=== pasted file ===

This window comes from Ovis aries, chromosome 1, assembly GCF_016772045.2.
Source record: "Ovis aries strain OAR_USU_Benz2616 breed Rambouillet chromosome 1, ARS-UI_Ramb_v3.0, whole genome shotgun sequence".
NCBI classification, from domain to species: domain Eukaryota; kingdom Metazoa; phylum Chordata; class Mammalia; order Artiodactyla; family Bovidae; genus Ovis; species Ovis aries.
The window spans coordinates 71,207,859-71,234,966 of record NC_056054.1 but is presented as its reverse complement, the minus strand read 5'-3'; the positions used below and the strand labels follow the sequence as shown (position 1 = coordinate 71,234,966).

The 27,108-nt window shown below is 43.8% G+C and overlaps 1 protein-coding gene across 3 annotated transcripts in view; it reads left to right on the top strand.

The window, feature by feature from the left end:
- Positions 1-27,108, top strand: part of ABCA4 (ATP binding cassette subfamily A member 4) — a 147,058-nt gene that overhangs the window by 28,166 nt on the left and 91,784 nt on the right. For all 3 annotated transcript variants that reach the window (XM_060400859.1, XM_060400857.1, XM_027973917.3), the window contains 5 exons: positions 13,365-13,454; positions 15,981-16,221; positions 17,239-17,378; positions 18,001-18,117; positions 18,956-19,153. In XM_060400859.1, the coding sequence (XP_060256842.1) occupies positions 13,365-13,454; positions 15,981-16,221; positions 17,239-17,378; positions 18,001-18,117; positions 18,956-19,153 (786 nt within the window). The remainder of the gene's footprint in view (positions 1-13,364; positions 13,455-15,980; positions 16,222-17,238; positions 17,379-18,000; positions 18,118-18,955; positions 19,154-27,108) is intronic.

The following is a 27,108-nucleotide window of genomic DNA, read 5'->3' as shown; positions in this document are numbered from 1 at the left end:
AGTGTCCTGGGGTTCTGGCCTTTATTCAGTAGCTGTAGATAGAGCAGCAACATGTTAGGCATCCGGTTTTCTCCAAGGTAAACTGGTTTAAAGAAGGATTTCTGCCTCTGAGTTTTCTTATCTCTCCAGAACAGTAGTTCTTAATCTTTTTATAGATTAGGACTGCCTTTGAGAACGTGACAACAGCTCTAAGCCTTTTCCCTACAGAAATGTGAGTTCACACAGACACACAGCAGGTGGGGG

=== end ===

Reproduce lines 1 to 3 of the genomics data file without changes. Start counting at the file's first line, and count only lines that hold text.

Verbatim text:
This window comes from Ovis aries, chromosome 1, assembly GCF_016772045.2.
Source record: "Ovis aries strain OAR_USU_Benz2616 breed Rambouillet chromosome 1, ARS-UI_Ramb_v3.0, whole genome shotgun sequence".
NCBI classification, from domain to species: domain Eukaryota; kingdom Metazoa; phylum Chordata; class Mammalia; order Artiodactyla; family Bovidae; genus Ovis; species Ovis aries.